He rightly takes issue with scientism, which, in itself, is witness to the failure of philosophy in the last half of the 20th century, and has been a concern of mine at this blog since its inception. The high-water mark of criticism in regard to scientism* remains my mentor Leon Wieseltier's essay "Crimes Against Humanities," which rebutted Steven Pinker, whose latest book is now a rage, even if its pretensions to completeness have long since been known and exposed. That is a subject for another day.
Or is it? Because if Pinker and his ilk seek to bring science beyond what science's own terms of reference warrant, Barron's presentation displays a similar confusion between apologetics and evangelization. Barron provides a fine set of intellectual arguments for the faith, but is that the problem? And not just arguments, but each time Barron introduced an item from the sociological research undertaken by Smith and his team, he assumes that these young, former Catholics are a problem to be solved.
He makes jokes about their incoherent yearnings but at least those yearnings, however unsophisticated, are authentic. Why poke fun? Is that inviting? Is someone who is alienated from religion likely to warm to the prospect of giving the church a second look when the person "evangelizing" them mocks their questions?
And, what is more, Barron's talk suffers from a lack of self-awareness that is astonishing in itself, and equally astonishing that it is still so common. For all of his erudition, and mindful of my agreement with his core commitment that education in the Catholic faith needs a much more robust intellectual component, how can any bishop talk about the rise of the nones and not stipulate that the failure of the bishops during the clergy sex abuse crisis is probably the single greatest source of disaffiliation from the church in our history?
Young people will never get to the arguments Barron makes so eloquently if they think the church's leaders are morally fraudulent. While someday a bishop may be able to address the rise of the nones without apologizing, again, for the bishops' collective failure to protect the children entrusted to them and their violations of the sacramental understanding of the church that is the hallmark of Catholicism, we are not at that day yet.
The problem extends beyond the issue of clergy sex abuse. Barron's approach, sharp with criticisms of the ambient culture, many of those criticisms warranted — has this approach worked in the past 40 years?
Barron may be more skilled, and more eloquent, than others, but the approach to young people must take account of the way judgmentalism in general turns them off. So while we can provide some obscure philosophic or theological reason to explain why the church considers homosexual acts "intrinsically disordered," where is the humility to admit that such language is pastorally a disaster, and not just when reaching out to gay people?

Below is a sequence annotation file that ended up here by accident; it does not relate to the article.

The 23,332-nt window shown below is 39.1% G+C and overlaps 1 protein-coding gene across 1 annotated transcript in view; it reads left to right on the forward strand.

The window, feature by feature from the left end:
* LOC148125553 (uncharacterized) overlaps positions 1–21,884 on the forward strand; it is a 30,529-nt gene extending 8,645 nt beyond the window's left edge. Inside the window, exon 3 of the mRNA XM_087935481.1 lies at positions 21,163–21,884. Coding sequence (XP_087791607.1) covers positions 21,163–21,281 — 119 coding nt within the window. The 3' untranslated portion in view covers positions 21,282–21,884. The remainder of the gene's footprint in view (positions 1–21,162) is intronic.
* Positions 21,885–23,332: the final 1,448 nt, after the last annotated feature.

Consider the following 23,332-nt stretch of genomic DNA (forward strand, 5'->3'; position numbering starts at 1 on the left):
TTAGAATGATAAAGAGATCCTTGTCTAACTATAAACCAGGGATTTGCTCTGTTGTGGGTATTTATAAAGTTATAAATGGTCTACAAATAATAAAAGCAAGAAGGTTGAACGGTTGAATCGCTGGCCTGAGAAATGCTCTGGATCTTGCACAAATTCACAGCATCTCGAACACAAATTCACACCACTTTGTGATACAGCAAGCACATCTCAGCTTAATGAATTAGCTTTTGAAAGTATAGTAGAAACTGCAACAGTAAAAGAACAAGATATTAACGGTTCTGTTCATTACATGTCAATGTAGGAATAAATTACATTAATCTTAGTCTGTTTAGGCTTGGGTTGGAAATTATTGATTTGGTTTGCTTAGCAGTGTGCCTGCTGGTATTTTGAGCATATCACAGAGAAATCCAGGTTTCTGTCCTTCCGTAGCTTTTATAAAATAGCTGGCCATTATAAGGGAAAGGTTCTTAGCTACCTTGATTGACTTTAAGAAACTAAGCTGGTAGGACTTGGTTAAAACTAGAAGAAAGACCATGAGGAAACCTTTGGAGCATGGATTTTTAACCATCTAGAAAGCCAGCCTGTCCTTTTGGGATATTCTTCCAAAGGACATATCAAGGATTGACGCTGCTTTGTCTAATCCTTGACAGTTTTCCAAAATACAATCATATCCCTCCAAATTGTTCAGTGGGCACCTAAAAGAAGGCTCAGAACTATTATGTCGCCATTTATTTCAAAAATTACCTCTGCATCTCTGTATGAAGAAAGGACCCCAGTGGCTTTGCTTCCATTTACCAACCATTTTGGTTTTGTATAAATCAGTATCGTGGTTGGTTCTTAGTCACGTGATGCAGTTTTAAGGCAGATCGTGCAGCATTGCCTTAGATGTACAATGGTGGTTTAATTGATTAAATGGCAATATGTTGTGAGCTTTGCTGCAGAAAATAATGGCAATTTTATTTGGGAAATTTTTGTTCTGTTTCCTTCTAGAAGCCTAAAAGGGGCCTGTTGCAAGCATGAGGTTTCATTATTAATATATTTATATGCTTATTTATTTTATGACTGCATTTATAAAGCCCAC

The approach to young people must recognize that there is nothing new, or alarming, in the fact that people are suspicious of religious leaders in almost every age, not only our own, that before the skepticism of today, there was Elmer Gantry and before Gantry there was Tartuffe, and that this suspicion can save religion as well as question it.
The approach to young people must start with the recognition that after growing up in a culture drowning with consumer messaging, young people crave authenticity above all. It seems to me such authenticity, for the church, must begin with poverty. As mentioned, at the beginning of his talk, Barron recalled Bergoglio's intervention at the pre-conclave meetings, when he said the church must go to the peripheries. Barron added, "not simply the economic peripheries, but the existential peripheries as well." True enough, but in his hourlong address, Barron never once mentioned the economic peripheries.
We must stop passing over the need to be authentically poor en route to some fine, even brilliant, disquisition about intellectual challenges today. St. Teresa of Calcutta demonstrated an authentic concern for the poor that was itself beautiful, and beautiful in ways accessible to all, yet identifiably Christian. Pope Francis has done the same. Unfortunately, many bishops have not.
Francis also is not allergic to self-criticism and calls us all to exercise it. In Amoris Laetitia, he states: "We also need to be humble and realistic, acknowledging that at times the way we present our Christian beliefs and treat other people has helped contribute to today's problematic situation. We need a healthy dose of self-criticism." He was talking about the church's teaching on marriage and the family, but the observation has broader relevance.
I believe with all my heart that the Catholic Church will again find its evangelizing voice. How? Let us give the last word, a word first spoken some 43 years ago, to Blessed Pope Paul VI in Evangelii Nuntiandi:
As we said recently to a group of lay people, "Modern man listens more willingly to witnesses than to teachers, and if he does listen to teachers, it is because they are witnesses." St. Peter expressed this well when he held up the example of a reverent and chaste life that wins over even without a word those who refuse to obey the word. It is therefore primarily by her conduct and by her life that the Church will evangelize the world, in other words, by her living witness of fidelity to the Lord Jesus — the witness of poverty and detachment, of freedom in the face of the powers of this world, in short, the witness of sanctity.
[Michael Sean Winters covers the nexus of religion and politics for NCR.]
*An earlier version of this column mistakenly said "science" instead of "scientism."